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Safety organization hires first executive

Part of Jody Wacowich’s role at AgSafe Alberta will be to ease concerns some may have over the incoming rule changes


Jody Wacowich will soon be at the helm of Alberta’s new farm safety organization, spending much of her time easing concerns among producers who might still be at odds with incoming rule changes.

Wacowich, who will be AgSafe Alberta’s new executive director starting in August, acknowledges that getting everyone comfortable with the new rules will be challenging, but said the key to getting people on board will be persistence, good communication and showing that the rules aren’t hard to implement.

“As a 4-H leader, I learned to do by doing, and allowing people to try it and understand it so they know it’s not as bad as they thought it would be, and that it can benefit their farm,” said Wacowich, who grew up on a cow-calf operation near Redwater, Alta.

AgSafe Alberta, which held its first annual general meeting in late June, was set up to help farmers get up to speed on the province’s new farm safety rules.

The regulations apply to farms and ranches with paid employees and are scheduled to take effect Dec. 1. Several rules that had caused concerns in farming circles have been publicly released. For instance, farmers will be able to use or sell old equipment if it’s not up to the latest manufacturer code, and won’t need to wear a seatbelt if they are driving slow or taking other safety precautions.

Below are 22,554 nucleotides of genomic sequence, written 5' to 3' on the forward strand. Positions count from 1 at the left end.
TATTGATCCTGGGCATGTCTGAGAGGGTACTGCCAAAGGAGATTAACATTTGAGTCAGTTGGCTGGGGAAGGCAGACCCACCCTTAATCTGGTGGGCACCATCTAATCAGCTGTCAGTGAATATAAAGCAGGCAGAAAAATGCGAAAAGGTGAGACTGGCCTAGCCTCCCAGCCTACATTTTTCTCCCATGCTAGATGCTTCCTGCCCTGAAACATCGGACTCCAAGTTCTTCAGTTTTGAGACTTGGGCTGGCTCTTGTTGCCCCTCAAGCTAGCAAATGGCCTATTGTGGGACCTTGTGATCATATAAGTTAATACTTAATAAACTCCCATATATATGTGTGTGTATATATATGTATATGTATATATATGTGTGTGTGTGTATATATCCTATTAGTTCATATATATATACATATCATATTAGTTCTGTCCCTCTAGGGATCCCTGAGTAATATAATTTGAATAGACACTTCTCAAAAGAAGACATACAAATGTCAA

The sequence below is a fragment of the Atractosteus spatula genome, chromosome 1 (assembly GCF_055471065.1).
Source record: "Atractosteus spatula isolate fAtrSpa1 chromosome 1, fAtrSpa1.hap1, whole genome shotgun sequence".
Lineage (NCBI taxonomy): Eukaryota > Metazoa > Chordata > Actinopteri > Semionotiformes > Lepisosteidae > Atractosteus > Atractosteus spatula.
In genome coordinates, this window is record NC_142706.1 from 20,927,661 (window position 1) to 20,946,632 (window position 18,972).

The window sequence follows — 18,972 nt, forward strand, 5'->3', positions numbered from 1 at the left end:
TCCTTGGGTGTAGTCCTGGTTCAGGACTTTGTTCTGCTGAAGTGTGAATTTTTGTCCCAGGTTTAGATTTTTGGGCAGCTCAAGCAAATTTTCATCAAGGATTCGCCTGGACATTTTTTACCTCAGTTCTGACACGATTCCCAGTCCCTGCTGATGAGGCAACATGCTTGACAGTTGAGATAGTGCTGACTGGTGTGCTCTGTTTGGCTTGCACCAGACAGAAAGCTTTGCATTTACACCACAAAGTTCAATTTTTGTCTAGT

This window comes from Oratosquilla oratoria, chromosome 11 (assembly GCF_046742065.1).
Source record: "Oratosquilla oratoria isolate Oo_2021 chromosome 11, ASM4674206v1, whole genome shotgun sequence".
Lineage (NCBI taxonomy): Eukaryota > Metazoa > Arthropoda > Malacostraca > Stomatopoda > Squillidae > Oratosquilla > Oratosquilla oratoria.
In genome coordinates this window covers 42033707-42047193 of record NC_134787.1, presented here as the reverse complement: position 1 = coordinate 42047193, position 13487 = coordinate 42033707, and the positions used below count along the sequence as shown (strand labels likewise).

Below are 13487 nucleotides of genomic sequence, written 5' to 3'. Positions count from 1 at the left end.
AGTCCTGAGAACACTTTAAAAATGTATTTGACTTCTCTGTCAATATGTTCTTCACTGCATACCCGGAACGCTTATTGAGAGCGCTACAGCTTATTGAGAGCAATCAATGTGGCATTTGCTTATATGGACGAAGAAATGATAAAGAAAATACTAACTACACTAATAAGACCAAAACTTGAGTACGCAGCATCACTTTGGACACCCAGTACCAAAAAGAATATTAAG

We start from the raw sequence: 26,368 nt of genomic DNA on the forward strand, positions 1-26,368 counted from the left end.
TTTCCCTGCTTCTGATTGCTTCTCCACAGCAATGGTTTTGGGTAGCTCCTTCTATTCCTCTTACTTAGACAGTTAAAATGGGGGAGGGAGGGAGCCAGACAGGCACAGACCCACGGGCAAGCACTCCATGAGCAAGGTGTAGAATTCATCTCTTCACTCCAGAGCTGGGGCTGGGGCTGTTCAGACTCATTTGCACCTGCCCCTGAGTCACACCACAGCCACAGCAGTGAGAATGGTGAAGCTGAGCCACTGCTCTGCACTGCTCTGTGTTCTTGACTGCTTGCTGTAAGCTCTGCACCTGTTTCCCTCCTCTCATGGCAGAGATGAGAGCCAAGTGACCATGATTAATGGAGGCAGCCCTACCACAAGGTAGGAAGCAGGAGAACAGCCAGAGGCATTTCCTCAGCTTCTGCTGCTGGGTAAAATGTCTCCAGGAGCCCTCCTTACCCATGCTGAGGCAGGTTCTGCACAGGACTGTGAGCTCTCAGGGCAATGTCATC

As well, the rules state that workers can be raised and lowered in a loader bucket in the rare case that machines can’t be used for that purpose. It also said fall protection devices may not be practical, though rollover assessments must be completed for equipment weighing over 700 kilograms.

The province pushed ahead with the rules in an effort to strike a balance between keeping farm workers safe while ensuring operators can abide by them.

“The overarching goal is creating a safety culture on farms in Alberta, and helping producers in making that happen on their farms,” Wacowich said.

Before moving to AgSafe, Wacowich worked with the Alberta Motor Transport Association (AMTA), helping people get comfortable with new rules that required them to adopt new practices when signing service contracts.

She said much of that work with the AMTA, where she got people to change their practices for the better, can be applied to her new role.

AgSafe is in the process of developing a plan to determine what services to offer to help farms and ranches adjust. It’s currently running a pilot project that involves consultants going to farms and tailoring safety plans for each.

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